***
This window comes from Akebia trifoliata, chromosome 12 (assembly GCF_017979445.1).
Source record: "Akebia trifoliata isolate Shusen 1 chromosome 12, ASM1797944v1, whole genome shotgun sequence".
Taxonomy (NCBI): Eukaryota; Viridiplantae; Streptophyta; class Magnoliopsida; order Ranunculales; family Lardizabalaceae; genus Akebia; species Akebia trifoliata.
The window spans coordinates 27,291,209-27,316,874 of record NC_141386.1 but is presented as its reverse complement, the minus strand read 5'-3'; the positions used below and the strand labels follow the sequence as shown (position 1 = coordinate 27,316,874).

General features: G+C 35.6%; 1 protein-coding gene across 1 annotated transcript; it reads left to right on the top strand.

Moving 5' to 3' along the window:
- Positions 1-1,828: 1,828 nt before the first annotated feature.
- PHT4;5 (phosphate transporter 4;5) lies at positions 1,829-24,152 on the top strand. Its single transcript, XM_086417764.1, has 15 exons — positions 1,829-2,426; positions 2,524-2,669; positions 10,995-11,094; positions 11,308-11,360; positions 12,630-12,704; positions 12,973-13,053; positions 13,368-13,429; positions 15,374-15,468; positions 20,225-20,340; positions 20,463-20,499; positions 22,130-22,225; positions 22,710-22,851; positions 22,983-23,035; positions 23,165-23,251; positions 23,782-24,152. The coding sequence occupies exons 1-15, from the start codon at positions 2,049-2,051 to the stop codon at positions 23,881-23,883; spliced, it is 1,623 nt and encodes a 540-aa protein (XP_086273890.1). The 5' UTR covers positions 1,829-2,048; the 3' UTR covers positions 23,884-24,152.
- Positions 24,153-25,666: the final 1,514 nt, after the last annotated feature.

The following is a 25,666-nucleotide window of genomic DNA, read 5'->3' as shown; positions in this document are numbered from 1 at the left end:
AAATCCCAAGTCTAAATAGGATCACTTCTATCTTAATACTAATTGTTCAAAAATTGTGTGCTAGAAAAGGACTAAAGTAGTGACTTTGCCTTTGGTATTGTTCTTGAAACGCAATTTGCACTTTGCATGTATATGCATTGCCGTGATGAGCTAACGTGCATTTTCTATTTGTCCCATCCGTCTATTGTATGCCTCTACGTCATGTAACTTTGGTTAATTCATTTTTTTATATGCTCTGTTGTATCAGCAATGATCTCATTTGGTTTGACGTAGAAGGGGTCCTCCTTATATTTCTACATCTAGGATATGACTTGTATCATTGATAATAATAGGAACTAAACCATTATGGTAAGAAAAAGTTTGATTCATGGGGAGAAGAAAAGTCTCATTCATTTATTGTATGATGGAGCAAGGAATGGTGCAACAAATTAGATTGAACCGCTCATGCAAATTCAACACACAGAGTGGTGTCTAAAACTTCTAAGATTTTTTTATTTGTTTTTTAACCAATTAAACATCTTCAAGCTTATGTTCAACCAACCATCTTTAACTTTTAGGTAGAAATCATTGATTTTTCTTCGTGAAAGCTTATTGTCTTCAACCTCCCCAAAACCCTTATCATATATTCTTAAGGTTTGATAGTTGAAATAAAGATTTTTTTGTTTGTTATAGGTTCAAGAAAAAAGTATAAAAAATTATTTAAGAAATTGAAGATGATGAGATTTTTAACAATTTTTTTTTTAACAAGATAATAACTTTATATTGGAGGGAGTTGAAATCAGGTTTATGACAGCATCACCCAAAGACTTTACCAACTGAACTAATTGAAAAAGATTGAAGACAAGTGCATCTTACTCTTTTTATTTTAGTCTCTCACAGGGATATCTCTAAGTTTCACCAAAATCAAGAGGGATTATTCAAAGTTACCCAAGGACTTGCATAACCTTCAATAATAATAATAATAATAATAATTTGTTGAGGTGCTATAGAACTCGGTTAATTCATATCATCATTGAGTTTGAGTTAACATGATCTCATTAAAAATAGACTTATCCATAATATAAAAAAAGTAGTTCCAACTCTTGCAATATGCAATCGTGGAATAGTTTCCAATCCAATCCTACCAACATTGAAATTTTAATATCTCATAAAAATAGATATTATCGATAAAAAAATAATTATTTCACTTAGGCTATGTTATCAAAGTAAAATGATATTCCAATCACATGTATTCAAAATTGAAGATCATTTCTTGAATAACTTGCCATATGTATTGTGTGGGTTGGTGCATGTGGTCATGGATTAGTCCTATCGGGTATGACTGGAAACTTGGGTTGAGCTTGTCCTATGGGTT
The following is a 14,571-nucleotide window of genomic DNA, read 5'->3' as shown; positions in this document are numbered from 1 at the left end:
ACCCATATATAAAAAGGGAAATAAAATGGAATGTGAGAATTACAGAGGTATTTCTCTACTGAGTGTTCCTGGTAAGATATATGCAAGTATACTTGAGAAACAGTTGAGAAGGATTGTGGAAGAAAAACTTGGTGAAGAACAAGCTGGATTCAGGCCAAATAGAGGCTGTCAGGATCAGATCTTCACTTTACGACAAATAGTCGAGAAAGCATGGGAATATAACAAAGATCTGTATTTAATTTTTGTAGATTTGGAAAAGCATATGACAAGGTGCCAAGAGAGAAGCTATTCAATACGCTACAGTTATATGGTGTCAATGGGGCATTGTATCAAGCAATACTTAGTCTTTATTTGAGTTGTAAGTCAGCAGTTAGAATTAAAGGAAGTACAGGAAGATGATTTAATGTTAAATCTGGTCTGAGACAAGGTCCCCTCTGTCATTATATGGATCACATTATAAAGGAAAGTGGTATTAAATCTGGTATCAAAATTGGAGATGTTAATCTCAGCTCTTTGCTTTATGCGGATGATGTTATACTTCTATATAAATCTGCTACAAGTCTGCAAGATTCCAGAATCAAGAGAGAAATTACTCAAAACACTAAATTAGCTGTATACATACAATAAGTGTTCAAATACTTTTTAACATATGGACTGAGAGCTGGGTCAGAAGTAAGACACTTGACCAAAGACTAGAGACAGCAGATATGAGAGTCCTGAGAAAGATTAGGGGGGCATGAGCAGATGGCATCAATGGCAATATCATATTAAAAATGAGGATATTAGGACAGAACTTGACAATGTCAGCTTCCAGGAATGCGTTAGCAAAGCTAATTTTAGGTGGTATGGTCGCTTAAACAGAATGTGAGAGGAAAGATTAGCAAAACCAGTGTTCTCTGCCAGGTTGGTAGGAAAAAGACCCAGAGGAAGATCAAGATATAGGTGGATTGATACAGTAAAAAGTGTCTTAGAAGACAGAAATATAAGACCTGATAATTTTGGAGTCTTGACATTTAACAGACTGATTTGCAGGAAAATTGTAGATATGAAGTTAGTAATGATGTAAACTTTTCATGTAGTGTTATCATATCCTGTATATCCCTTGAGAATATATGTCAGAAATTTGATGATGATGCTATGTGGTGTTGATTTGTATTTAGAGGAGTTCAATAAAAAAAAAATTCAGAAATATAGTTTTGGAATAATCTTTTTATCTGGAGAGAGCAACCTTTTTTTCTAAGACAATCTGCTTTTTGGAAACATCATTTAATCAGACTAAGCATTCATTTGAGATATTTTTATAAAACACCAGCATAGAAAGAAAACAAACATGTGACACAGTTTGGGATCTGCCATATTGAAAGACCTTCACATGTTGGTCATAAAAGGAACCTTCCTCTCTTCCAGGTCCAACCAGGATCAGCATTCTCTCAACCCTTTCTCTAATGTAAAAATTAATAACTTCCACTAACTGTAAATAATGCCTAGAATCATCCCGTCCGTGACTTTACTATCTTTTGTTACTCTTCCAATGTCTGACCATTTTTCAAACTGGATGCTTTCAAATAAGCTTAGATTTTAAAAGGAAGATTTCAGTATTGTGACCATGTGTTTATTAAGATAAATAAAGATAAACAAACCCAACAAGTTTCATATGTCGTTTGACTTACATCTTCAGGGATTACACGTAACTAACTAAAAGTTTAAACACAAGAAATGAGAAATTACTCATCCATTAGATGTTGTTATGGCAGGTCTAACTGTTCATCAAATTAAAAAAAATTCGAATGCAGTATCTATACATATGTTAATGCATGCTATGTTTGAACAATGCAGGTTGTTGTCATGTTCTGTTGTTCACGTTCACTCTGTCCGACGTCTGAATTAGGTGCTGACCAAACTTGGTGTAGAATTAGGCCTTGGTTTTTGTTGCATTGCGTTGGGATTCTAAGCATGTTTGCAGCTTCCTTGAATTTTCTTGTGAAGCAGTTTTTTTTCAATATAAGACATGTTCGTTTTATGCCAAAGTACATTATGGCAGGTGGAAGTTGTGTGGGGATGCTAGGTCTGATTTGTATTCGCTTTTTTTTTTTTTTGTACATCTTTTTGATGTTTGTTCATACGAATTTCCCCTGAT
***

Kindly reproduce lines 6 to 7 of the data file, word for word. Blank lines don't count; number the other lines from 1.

Moving 5' to 3' along the window:
- Positions 1-1,828: 1,828 nt before the first annotated feature.